Vitamin C (ascorbic acid) can be controversial. There is debate about how safe dietary supplements are and a lack of knowledge about how they are stored and used in the body.
Vitamin C is used in the body in several ways:
The formation of collagen, a protein from connective tissue that exists throughout our bodies. Vitamin C contains 4 hydroxyl groups (H2O) which can be added to collagen, changing its conformation, making it stronger. Collagen is involved in the function of blood vessels, tendons, ligaments, and bones, and contributes to a firm skin tone. Without it, we would fold and our blood vessels would leak. You can buy the high-quality vit c spray for you.
Formation of norepinephrine, a neurotransmitter that affects our mood and ability to move. Some antidepressants increase norepinephrine levels.
The synthesis of carnitine, a molecule that transports fat to our mitochondria, increases our ability to burn fat. Carnitine deficiency can cause fatigue, one of the early symptoms of vitamin C deficiency scurvy.
As an antioxidant that protects our cells from damage caused by harmful free radicals. Its ability to regenerate other antioxidants such as vitamin E makes it very useful in this regard.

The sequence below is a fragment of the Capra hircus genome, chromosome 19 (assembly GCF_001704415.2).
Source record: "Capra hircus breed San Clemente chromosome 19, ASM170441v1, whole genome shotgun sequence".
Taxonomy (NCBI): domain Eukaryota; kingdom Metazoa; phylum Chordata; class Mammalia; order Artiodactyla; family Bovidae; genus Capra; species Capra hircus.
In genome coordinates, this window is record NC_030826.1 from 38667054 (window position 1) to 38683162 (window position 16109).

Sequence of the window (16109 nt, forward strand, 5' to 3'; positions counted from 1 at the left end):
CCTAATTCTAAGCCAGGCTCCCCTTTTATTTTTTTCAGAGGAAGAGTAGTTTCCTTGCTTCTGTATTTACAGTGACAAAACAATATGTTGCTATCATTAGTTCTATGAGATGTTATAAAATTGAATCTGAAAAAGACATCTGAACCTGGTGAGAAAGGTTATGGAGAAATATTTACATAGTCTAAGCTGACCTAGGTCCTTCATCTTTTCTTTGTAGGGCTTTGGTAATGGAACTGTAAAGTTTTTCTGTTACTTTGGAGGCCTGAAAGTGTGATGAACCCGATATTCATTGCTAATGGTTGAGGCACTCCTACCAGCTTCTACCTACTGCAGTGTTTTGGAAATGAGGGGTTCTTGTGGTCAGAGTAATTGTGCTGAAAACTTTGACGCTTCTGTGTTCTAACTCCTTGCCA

From the list above, you might conclude that it is helpful to have enough vitamin C in your body at all times.
Vitamin C storage.
Vitamin C is a water-soluble vitamin, and I've heard that the body excretes it easily through urine. That is not true. In fact, vitamin C is stored by most of the organs in our body, as well as in our blood plasma. Blood plasma levels are maintained at around 1.4 mg/dl. When they fall below this level, the kidneys reabsorb the vitamin C that penetrates them. If this renal reabsorption is exceeded, more vitamin C is reduced and excreted.
Our organs try to store vitamin C at significantly higher levels than in blood plasma. For example, the adrenal glands, pituitary gland, thymus, and retina have concentrations of vitamin C 100 times higher than blood plasma.